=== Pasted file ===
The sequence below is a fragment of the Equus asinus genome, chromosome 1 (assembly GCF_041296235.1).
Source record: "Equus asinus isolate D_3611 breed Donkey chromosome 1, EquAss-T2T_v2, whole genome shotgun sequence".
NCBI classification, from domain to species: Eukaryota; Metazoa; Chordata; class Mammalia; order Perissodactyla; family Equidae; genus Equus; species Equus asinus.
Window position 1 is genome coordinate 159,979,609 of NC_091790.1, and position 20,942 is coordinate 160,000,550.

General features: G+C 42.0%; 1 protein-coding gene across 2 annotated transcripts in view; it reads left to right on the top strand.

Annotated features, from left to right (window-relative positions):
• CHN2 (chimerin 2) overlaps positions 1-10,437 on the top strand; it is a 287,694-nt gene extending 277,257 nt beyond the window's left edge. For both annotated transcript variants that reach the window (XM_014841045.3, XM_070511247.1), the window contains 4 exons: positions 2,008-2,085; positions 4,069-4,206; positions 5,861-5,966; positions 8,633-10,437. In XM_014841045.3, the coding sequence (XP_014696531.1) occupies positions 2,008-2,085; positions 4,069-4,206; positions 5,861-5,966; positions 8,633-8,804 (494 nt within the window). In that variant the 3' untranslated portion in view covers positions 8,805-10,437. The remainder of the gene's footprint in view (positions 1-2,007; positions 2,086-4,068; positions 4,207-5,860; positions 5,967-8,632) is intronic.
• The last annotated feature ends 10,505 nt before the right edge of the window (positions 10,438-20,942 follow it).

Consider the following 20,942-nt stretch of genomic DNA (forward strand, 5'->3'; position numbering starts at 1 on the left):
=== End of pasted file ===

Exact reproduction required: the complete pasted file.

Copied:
The sequence below is a fragment of the Equus asinus genome, chromosome 1 (assembly GCF_041296235.1).
Source record: "Equus asinus isolate D_3611 breed Donkey chromosome 1, EquAss-T2T_v2, whole genome shotgun sequence".
NCBI classification, from domain to species: Eukaryota; Metazoa; Chordata; class Mammalia; order Perissodactyla; family Equidae; genus Equus; species Equus asinus.
Window position 1 is genome coordinate 159,979,609 of NC_091790.1, and position 20,942 is coordinate 160,000,550.

General features: G+C 42.0%; 1 protein-coding gene across 2 annotated transcripts in view; it reads left to right on the top strand.

Annotated features, from left to right (window-relative positions):
• CHN2 (chimerin 2) overlaps positions 1-10,437 on the top strand; it is a 287,694-nt gene extending 277,257 nt beyond the window's left edge. For both annotated transcript variants that reach the window (XM_014841045.3, XM_070511247.1), the window contains 4 exons: positions 2,008-2,085; positions 4,069-4,206; positions 5,861-5,966; positions 8,633-10,437. In XM_014841045.3, the coding sequence (XP_014696531.1) occupies positions 2,008-2,085; positions 4,069-4,206; positions 5,861-5,966; positions 8,633-8,804 (494 nt within the window). In that variant the 3' untranslated portion in view covers positions 8,805-10,437. The remainder of the gene's footprint in view (positions 1-2,007; positions 2,086-4,068; positions 4,207-5,860; positions 5,967-8,632) is intronic.
• The last annotated feature ends 10,505 nt before the right edge of the window (positions 10,438-20,942 follow it).

Consider the following 20,942-nt stretch of genomic DNA (forward strand, 5'->3'; position numbering starts at 1 on the left):